In the end, Aksener could not hold out when faced with the objections from her own party, its members, and its voters because she had personally seen that some of the information coming from the surveys was clearly true. According to the results of the polls, Aksener would lose two-thirds of her own base if she switched sides.

Aksener witnessed this truth bitterly as 60 thousand of the roughly 600 thousands Good Party members withdrew from the party within two hours despite the collapse of the e-Government website.

The resulting picture clearly confirmed the claims that Aksener, who opposed Kilicdaroglu’s candidacy, had "committed political suicide.”

This is why Aksener, who had slammed the door shut in her exit returned to her seat at the Table of Six at the last minute, thanks to the skillful opening of the door by other party leaders in the alliance.

Here, the electoral power that brought Aksener back to the table and made Kilicdaroglu say "yes" to being the Nation Alliance's presidential candidate is the same power that will push Erdogan from his seat in the May 14 elections.


The power that made Aksener return is also the power that will remove Erdogan, who will not want to leave his seat when he loses the election, from the Palace in Bestepe.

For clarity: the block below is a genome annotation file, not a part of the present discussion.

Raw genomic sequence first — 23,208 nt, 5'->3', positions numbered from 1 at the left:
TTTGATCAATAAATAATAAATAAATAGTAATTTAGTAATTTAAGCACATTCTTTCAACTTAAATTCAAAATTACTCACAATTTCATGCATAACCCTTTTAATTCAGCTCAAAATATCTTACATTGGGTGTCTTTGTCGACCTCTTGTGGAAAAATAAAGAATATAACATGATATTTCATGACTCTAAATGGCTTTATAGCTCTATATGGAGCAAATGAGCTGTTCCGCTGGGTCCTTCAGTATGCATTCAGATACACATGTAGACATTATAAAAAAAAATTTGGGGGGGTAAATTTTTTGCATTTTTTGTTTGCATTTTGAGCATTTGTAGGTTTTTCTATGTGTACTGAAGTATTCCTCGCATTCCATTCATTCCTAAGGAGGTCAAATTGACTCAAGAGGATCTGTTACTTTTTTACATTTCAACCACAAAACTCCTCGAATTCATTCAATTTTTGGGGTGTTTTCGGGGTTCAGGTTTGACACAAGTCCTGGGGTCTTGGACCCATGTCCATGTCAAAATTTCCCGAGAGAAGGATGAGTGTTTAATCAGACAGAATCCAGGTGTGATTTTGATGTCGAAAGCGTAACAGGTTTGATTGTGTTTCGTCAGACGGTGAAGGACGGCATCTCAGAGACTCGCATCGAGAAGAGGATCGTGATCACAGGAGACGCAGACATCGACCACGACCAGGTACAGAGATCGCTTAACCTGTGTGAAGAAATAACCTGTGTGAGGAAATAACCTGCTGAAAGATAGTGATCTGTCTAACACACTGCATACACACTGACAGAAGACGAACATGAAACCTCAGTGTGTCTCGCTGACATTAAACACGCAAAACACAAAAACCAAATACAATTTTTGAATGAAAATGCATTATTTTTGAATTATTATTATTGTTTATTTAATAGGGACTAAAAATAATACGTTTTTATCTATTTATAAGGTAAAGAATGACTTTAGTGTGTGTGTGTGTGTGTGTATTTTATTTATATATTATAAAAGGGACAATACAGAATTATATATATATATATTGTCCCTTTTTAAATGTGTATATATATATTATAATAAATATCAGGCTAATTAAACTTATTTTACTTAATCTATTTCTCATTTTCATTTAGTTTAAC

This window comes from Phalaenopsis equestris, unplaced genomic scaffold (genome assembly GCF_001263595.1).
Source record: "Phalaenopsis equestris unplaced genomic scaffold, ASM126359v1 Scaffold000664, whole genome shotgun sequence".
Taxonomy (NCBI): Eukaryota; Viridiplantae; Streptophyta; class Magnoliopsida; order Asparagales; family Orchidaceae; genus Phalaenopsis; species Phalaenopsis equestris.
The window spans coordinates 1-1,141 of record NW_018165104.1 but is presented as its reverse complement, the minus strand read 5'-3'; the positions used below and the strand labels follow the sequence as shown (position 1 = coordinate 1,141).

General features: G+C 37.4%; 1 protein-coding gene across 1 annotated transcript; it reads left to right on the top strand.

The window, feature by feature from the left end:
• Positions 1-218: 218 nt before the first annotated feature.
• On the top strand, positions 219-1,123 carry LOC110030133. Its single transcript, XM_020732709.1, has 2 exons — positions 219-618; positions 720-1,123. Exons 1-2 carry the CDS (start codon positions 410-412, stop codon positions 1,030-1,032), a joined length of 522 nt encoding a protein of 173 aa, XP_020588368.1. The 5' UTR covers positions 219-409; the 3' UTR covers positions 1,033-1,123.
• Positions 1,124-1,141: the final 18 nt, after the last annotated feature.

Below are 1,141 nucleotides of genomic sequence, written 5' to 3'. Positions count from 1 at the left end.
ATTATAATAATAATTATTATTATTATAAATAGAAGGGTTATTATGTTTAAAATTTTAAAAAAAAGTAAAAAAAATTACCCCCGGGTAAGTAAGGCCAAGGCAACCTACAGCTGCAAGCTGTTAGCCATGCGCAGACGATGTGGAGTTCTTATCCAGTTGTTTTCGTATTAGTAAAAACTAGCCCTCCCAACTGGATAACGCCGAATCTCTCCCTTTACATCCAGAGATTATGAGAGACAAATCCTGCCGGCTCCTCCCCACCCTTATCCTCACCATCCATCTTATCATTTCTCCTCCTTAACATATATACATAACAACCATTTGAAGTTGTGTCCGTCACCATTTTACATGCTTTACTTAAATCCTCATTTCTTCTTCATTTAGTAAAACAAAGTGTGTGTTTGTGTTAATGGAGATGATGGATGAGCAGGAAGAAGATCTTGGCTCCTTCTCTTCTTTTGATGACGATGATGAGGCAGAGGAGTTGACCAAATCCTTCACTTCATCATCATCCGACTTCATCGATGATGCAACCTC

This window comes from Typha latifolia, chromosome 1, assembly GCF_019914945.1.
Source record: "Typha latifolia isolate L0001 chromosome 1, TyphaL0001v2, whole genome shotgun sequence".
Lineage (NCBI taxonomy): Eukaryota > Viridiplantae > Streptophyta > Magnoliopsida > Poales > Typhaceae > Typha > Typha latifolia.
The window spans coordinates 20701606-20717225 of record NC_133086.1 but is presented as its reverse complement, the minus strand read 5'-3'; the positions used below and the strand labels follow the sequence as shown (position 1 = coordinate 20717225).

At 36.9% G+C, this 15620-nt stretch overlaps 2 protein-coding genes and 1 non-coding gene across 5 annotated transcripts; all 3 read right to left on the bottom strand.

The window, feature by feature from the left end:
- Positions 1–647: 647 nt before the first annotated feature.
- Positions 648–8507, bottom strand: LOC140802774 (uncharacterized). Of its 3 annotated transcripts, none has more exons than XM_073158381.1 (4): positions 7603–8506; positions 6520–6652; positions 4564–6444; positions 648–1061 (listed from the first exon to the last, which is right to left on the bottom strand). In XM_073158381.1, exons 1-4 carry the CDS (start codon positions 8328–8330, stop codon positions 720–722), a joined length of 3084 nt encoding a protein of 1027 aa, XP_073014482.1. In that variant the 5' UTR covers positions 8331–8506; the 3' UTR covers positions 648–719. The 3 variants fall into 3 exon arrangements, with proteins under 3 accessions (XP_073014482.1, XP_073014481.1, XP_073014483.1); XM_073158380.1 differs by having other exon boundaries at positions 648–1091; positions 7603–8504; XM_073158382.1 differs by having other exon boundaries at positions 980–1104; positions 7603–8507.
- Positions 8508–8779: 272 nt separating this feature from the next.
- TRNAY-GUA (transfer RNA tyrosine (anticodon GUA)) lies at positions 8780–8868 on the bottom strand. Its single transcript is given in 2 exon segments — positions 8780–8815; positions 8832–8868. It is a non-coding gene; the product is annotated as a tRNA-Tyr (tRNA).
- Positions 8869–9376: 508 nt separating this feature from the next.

It is also this power which made Aksener return to the Table that will tell a Kilicdaroglu who backs down from holding the “thieves” who stole 418 billion accountable, who gives up on a trial for the past Palace regime, and who attempts to play games to “stop.”

There are only 66 days left until the elections that will change Turkey's destiny regardless of the outcome.

The dark and bloody games that the Palace regime and its lackeys which foresee its loss will play pose the gravest danger during this period.

Another big threat is for the presidential elections on May 14 to go to a second-round on May 28, which Erdogan knows he will definitely lose.

The power that will render all these threats void is the power that brought Aksener back to the Table.

This power is the power of conscious citizens who assume responsibility over their taxes, their votes, and, of course, their futures.

These events have made clear that the power to oust the Palace regime has been found!

*Celal Baslangic: He was born in 1956 in Istanbul. He began a career in journalism at Ekspres in 1975. He graduated from Ege University, School of Journalism and Public Relations in 1978. He worked as a reporter, intelligence chief, regional representative, policy service chief, and editor-in-chief at the newspapers Demokrat İzmir and Politics and Cumhuriyet. In 1995, he was appointed as the Founding Editor-in-Chief of Evrensel Newspaper. He conducted the "Time, Space and Human" interviews at Radikal for more than 10 years. He became the Founding Editor-in-Chief of Beyoglu Newspaper in 2002. In 2011, he was a Member of the Founding Broadcasting Board of IMC TV. He worked as a columnist for T24, Haberdar, and Gazete Duvar news sites. In 2017, he became the Founding Editor-in-Chief of Arti TV and Arti Gercek.